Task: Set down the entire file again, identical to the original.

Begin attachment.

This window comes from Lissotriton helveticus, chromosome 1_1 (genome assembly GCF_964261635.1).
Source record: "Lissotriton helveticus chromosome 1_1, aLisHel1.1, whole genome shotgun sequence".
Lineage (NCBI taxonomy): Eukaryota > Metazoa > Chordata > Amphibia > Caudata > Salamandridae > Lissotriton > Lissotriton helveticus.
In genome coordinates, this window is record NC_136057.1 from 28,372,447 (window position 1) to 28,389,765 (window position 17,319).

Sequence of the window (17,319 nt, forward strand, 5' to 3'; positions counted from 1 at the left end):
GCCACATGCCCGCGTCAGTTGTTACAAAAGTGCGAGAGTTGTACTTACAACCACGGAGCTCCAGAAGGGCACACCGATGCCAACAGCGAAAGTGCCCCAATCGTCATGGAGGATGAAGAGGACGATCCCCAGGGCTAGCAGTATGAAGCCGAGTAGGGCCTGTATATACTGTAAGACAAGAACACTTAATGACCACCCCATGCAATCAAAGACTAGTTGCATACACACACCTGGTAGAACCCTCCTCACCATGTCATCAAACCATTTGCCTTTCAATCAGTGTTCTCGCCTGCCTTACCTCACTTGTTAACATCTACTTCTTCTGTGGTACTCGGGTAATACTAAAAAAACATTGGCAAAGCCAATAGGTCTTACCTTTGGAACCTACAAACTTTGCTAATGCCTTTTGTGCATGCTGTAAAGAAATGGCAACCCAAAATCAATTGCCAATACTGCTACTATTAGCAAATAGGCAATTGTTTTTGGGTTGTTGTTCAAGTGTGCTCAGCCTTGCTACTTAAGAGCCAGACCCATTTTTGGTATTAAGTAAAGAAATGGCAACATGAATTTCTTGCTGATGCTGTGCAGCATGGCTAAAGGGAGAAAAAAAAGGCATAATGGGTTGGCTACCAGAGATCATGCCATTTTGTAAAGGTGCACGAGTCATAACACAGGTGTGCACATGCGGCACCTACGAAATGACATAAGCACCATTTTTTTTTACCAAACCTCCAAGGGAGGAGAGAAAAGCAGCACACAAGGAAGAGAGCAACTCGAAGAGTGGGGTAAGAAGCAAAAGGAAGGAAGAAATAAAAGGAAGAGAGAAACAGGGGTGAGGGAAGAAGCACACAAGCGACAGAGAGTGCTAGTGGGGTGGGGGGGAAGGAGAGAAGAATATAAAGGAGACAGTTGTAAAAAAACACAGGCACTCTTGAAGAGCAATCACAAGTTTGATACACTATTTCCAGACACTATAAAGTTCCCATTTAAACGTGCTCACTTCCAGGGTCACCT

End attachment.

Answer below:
This window comes from Lissotriton helveticus, chromosome 1_1 (genome assembly GCF_964261635.1).
Source record: "Lissotriton helveticus chromosome 1_1, aLisHel1.1, whole genome shotgun sequence".
Lineage (NCBI taxonomy): Eukaryota > Metazoa > Chordata > Amphibia > Caudata > Salamandridae > Lissotriton > Lissotriton helveticus.
In genome coordinates, this window is record NC_136057.1 from 28,372,447 (window position 1) to 28,389,765 (window position 17,319).

Sequence of the window (17,319 nt, forward strand, 5' to 3'; positions counted from 1 at the left end):
GCCACATGCCCGCGTCAGTTGTTACAAAAGTGCGAGAGTTGTACTTACAACCACGGAGCTCCAGAAGGGCACACCGATGCCAACAGCGAAAGTGCCCCAATCGTCATGGAGGATGAAGAGGACGATCCCCAGGGCTAGCAGTATGAAGCCGAGTAGGGCCTGTATATACTGTAAGACAAGAACACTTAATGACCACCCCATGCAATCAAAGACTAGTTGCATACACACACCTGGTAGAACCCTCCTCACCATGTCATCAAACCATTTGCCTTTCAATCAGTGTTCTCGCCTGCCTTACCTCACTTGTTAACATCTACTTCTTCTGTGGTACTCGGGTAATACTAAAAAAACATTGGCAAAGCCAATAGGTCTTACCTTTGGAACCTACAAACTTTGCTAATGCCTTTTGTGCATGCTGTAAAGAAATGGCAACCCAAAATCAATTGCCAATACTGCTACTATTAGCAAATAGGCAATTGTTTTTGGGTTGTTGTTCAAGTGTGCTCAGCCTTGCTACTTAAGAGCCAGACCCATTTTTGGTATTAAGTAAAGAAATGGCAACATGAATTTCTTGCTGATGCTGTGCAGCATGGCTAAAGGGAGAAAAAAAAGGCATAATGGGTTGGCTACCAGAGATCATGCCATTTTGTAAAGGTGCACGAGTCATAACACAGGTGTGCACATGCGGCACCTACGAAATGACATAAGCACCATTTTTTTTTACCAAACCTCCAAGGGAGGAGAGAAAAGCAGCACACAAGGAAGAGAGCAACTCGAAGAGTGGGGTAAGAAGCAAAAGGAAGGAAGAAATAAAAGGAAGAGAGAAACAGGGGTGAGGGAAGAAGCACACAAGCGACAGAGAGTGCTAGTGGGGTGGGGGGGAAGGAGAGAAGAATATAAAGGAGACAGTTGTAAAAAAACACAGGCACTCTTGAAGAGCAATCACAAGTTTGATACACTATTTCCAGACACTATAAAGTTCCCATTTAAACGTGCTCACTTCCAGGGTCACCT